Once enough water is released, and the climate warms enough, the large amount of carbon dioxide that remains trapped in frozen form would be vapourised. It would then be possible to develop agriculture and cultivate the first Martian crops. Plants love carbon dioxide, and this combined with sunlight and water gives oxygen and sugar – a process called photosynthesis. This bloom of plants would lead to a feedback loop, whereby more plants consume more carbon dioxide and produce more oxygen. Even our own planet didn’t naturally contain vast amounts of oxygen, the only reason the Earth has oxygen is because of cyanobacteria
Further into the future, we may develop a device which could land on distant planets and, at the push of a button, explode like a bomb and spread highly engineered compounds around the surface to grow jungles and oceans within a few days or weeks.
Do we need to terraform? Some scientists suggest that terraforming will be rendered unnecessary with the development of bio genetics and enhancements to the human body. Instead of attempting to convert entire planets to this overly specific mix of nitrogen and oxygen, why not enhance the human body to survive the harshness of deserts, the deep blue, the cold Antarctic, the vacuum of space and everything in between?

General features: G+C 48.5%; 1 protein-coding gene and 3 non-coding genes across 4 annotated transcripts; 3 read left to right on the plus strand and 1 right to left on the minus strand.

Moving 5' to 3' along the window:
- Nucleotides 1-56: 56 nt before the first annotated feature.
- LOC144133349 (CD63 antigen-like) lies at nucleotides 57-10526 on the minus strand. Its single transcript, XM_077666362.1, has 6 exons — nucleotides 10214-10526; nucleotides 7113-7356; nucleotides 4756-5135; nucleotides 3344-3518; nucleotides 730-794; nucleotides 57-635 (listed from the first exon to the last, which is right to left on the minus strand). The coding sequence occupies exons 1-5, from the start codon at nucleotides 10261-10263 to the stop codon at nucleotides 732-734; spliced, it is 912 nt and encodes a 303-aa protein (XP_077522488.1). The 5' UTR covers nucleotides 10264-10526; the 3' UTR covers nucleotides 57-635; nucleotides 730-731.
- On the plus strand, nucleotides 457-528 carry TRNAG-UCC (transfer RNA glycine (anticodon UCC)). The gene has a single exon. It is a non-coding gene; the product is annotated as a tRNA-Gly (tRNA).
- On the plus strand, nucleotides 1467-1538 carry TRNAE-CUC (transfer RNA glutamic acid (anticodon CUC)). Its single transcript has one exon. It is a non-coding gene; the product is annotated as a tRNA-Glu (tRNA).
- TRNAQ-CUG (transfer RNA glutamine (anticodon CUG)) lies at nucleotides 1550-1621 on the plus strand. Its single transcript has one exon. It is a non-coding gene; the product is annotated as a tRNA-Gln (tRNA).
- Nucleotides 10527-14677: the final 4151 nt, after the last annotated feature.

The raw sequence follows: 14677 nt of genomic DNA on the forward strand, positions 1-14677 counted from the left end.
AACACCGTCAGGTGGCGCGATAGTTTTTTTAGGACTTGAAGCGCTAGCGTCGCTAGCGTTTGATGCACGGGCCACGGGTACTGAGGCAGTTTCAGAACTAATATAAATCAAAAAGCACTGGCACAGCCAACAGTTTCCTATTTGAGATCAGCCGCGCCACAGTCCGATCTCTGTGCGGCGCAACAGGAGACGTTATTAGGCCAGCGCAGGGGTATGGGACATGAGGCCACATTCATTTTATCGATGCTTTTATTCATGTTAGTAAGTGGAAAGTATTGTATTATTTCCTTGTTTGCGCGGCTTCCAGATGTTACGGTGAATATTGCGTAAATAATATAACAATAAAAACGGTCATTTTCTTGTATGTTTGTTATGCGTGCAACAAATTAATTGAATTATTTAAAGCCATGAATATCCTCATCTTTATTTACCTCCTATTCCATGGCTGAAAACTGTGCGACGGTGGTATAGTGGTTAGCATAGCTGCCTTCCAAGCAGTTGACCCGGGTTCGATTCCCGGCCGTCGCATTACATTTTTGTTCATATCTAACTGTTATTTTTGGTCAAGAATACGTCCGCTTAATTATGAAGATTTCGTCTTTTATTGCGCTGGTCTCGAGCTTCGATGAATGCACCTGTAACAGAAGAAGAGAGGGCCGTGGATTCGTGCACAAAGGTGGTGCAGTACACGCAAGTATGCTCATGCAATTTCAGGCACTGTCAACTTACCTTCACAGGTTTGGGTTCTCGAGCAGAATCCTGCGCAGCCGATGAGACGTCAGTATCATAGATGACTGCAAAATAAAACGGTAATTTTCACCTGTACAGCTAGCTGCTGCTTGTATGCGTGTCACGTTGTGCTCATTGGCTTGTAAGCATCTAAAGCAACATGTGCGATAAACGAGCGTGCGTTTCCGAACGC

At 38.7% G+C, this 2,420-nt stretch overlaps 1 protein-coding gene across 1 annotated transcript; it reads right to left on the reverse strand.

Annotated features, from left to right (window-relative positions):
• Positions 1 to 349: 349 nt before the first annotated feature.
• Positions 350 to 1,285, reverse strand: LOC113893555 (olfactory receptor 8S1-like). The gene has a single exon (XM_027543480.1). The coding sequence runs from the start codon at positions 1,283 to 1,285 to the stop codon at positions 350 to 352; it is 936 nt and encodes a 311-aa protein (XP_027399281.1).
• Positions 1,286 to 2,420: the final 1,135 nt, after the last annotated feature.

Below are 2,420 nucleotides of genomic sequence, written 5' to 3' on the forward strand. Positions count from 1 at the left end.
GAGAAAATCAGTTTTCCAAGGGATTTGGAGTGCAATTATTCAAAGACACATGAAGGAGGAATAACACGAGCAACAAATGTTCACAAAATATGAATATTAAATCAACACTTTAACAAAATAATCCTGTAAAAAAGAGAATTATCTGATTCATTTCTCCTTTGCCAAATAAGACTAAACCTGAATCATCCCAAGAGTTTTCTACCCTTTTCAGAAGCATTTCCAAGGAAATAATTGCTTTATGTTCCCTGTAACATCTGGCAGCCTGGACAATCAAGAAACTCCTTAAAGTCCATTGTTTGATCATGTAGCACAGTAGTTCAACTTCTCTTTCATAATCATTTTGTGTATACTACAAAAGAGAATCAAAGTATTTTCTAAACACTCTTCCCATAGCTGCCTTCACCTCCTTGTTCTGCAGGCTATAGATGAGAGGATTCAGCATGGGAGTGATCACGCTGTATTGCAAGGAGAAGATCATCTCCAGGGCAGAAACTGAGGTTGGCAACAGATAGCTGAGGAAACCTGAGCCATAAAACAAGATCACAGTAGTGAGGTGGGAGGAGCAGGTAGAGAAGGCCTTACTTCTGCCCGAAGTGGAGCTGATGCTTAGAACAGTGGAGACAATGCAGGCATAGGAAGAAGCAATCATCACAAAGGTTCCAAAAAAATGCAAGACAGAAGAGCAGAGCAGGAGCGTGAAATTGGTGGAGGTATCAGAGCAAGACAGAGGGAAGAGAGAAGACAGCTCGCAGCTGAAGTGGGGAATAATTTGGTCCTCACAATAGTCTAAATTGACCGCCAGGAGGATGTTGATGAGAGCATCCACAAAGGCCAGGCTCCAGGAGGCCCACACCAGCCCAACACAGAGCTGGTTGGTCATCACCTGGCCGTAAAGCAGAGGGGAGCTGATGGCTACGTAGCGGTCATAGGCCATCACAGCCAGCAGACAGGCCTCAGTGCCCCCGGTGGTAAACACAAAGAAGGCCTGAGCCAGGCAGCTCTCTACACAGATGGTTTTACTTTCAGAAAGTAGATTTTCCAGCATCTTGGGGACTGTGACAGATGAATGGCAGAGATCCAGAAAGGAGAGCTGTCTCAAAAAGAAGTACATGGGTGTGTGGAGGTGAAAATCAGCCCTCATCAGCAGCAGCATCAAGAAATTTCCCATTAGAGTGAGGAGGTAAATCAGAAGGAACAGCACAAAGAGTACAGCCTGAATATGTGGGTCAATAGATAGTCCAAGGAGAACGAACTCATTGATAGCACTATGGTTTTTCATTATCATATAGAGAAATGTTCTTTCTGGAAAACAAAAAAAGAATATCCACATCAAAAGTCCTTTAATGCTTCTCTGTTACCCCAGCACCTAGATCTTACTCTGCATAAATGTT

But should we terraform? To a certain extent, we ought to exercise caution and not be excessively invested in the idea of terraforming. When future humans travel to distant planets and find basic life forms going through their evolutionary paces, would it be ethical for us to terraform the planet and deny them of their natural evolution, or worse yet, destroy all life on the planet for our own selfish gain? The jury is still out, but a brief examination of human history suggests what’s most likely to happen. Every time the Homo Sapien was introduced to a new continent, it almost always followed with the mass extinction of various species of animal life. Either way, terraforming Mars is one of the few options we have if we are to build a long-term, self-sustaining colony and to place us on the path to becoming a star-faring civilisation.